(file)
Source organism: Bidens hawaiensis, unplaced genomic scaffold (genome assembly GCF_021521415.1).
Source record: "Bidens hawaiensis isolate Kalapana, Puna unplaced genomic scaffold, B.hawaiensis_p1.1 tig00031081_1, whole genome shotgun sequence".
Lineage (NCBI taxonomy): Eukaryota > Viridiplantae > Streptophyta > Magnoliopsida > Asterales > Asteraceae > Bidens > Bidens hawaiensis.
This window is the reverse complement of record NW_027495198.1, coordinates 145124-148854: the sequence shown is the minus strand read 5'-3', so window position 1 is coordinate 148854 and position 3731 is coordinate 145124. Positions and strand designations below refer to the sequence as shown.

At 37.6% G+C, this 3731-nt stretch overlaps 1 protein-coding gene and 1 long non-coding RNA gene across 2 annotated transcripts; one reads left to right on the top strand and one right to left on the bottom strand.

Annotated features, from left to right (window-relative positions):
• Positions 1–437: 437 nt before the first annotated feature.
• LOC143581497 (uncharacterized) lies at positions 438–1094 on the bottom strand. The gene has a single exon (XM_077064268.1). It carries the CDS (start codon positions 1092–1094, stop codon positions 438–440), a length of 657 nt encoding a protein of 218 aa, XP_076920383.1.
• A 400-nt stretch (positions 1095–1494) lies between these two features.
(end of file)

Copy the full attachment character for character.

Source organism: Bidens hawaiensis, unplaced genomic scaffold (genome assembly GCF_021521415.1).
Source record: "Bidens hawaiensis isolate Kalapana, Puna unplaced genomic scaffold, B.hawaiensis_p1.1 tig00031081_1, whole genome shotgun sequence".
Lineage (NCBI taxonomy): Eukaryota > Viridiplantae > Streptophyta > Magnoliopsida > Asterales > Asteraceae > Bidens > Bidens hawaiensis.
This window is the reverse complement of record NW_027495198.1, coordinates 145124-148854: the sequence shown is the minus strand read 5'-3', so window position 1 is coordinate 148854 and position 3731 is coordinate 145124. Positions and strand designations below refer to the sequence as shown.

At 37.6% G+C, this 3731-nt stretch overlaps 1 protein-coding gene and 1 long non-coding RNA gene across 2 annotated transcripts; one reads left to right on the top strand and one right to left on the bottom strand.

Annotated features, from left to right (window-relative positions):
• Positions 1–437: 437 nt before the first annotated feature.
• LOC143581497 (uncharacterized) lies at positions 438–1094 on the bottom strand. The gene has a single exon (XM_077064268.1). It carries the CDS (start codon positions 1092–1094, stop codon positions 438–440), a length of 657 nt encoding a protein of 218 aa, XP_076920383.1.
• A 400-nt stretch (positions 1095–1494) lies between these two features.